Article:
Workers sue over alleged English-only policy

Full story: Monterey County Herald

BFI Waste Services of Salinas is facing a lawsuit filed by a current and a former employee who claim the company illegally prohibits its employees from speaking Spanish in the workplace.
Comments
1 - 20 of 117 Comments Last updated Dec 11, 2010
First Prev
of 6
Next Last
jim

Salinas, CA

|
Report Abuse
|
Judge it!
|
#1
Jan 23, 2010
 

Judged:

2

1

1

So sensitive we have become
something has to change

Salinas, CA

|
Report Abuse
|
Judge it!
|
#2
Jan 23, 2010
 

Judged:

7

4

1

The company has the right to do just that!
We are in America, were the language is English
That is the language that brings all people together, just because there are a high number of Spanish speakers, does NOT mean everyone else has to cater to them, I find it insulting that
bi-lingual means Spanish in this area, now THAT
is discrimination, there are Immigrants from all over the world, that speak different languages, yet
are polite and speak English to incl. everyone

I sure hope their case gets thrown in the trash were it belongs
SharonB

Seaside, CA

|
Report Abuse
|
Judge it!
|
#3
Jan 23, 2010
 

Judged:

8

4

1

This seems to me an effort to get back at a company by disgruntled employees using a legal offense called discrimination. These employees are bi-lingual and are creating a climate of division over a minor event which should be against any company rules in itself and subject to disciplinary actions. This is a tactic to often used by persons to gain leverage over companies for personal monetary gains.

The requirement for speaking only English among employees while on the job is necessary for safety reasons even in a office environment. Each employee should be able to understand what is happening within their own environment. To speak a language other than English in an American operated company is dangerous to the well being of all because it inhibits communications among employees, customers, and management which are all undesirable events in corporate life.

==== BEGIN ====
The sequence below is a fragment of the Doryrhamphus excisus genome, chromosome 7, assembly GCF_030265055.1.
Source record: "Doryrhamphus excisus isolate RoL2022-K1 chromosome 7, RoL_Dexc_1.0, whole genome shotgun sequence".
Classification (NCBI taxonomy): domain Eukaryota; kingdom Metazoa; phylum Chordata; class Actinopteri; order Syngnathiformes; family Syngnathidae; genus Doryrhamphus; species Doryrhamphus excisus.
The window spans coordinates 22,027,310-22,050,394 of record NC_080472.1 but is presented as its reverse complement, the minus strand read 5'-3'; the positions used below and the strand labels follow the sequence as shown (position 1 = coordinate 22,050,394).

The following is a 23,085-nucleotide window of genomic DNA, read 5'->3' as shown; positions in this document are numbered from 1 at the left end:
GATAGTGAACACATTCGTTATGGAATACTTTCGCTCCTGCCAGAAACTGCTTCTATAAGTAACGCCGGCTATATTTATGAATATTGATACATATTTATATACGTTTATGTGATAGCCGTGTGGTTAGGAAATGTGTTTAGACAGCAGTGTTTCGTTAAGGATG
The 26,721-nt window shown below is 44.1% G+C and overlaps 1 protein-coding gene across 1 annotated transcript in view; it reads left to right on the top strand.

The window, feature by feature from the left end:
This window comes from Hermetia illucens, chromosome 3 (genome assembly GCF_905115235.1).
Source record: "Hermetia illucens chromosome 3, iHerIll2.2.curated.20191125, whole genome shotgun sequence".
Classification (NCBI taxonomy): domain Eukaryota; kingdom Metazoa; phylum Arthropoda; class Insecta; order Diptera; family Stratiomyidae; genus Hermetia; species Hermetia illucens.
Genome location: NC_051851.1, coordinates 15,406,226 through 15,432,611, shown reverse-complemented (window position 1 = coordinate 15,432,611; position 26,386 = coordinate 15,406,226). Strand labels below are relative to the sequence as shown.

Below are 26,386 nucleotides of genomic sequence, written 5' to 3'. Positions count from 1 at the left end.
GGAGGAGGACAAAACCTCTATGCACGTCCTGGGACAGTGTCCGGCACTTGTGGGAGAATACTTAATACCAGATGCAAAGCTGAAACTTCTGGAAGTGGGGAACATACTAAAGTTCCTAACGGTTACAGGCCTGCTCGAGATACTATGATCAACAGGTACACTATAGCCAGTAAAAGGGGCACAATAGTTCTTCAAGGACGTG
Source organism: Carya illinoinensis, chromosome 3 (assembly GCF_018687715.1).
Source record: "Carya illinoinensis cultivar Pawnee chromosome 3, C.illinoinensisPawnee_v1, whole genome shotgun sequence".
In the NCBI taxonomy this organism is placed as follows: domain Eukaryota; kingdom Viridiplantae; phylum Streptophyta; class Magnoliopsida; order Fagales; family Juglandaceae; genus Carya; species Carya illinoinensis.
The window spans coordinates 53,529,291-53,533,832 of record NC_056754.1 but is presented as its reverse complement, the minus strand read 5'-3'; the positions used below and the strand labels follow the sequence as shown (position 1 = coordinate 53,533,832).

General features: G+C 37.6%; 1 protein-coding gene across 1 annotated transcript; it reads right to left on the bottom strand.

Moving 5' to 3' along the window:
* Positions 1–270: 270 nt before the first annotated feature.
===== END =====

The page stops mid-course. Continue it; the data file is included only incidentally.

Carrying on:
SharonB
sam woods

Seaside, CA

|
Report Abuse
|
Judge it!
|
#4
Jan 23, 2010
 

Judged:

7

3

2

since these folks have stepped up to use our judicial system, wasting our taxes for a frivolous suit, they should be deported if they are here illegally. check the social security numbers and birth certificates - my guess is they have committed identity theft and the felony of entering the country illegally.
Observer

United States

|
Report Abuse
|
Judge it!
|
#5
Jan 23, 2010
 

Judged:

3

3

1

something has to change wrote:
The company has the right to do just that!
We are in America, were the language is English
That is the language that brings all people together, just because there are a high number of Spanish speakers, does NOT mean everyone else has to cater to them, I find it insulting that
bi-lingual means Spanish in this area, now THAT
is discrimination, there are Immigrants from all over the world, that speak different languages, yet
are polite and speak English to incl. everyone
I sure hope their case gets thrown in the trash were it belongs
Well put. When a Mexican asks me if I speak Spanish, I tell them, "I'm an American. I speak ENGLISH." However, I do speak one other language with fluency and can dabble in some others. No, if Mexicans want to speak Spanish they should do so when they are not at work unless their job requires the language.
Is this for real

Salinas, CA

|
Report Abuse
|
Judge it!
|
#6
Jan 23, 2010
 

Judged:

7

6

3

I trying to secure employment, I am faced with Bi-lingual ONLY requirements for application. Can I sue!? NO.
sparticus

Salinas, CA

|
Report Abuse
|
Judge it!
|
#7
Jan 23, 2010
 

Judged:

9

3

1

Tipical mexicans making demands.
The reality is simple, speak English. You were hired to speak spanish to communicate to your employers customers. Not sit around in the office and talk about the other empoyees who don't speak spanish
emotionally distressed

San Diego, CA

|
Report Abuse
|
Judge it!
|
#8
Jan 23, 2010
 

Judged:

3

1

emotional distress.. oh how sad.. i can see how sad it would be to follow a company's policy. So if i don't like my bosses decision i should sue over it. these two people will rot in hell. no legal violations occurred. move on. oh and why doesn't company sue them back for making them feel unsafe at work speaking a foreign language. 9-11 allows for that now.
Jabberwocky

Salinas, CA

|
Report Abuse
|
Judge it!
|
#10
Jan 23, 2010
 

Judged:

4

2

1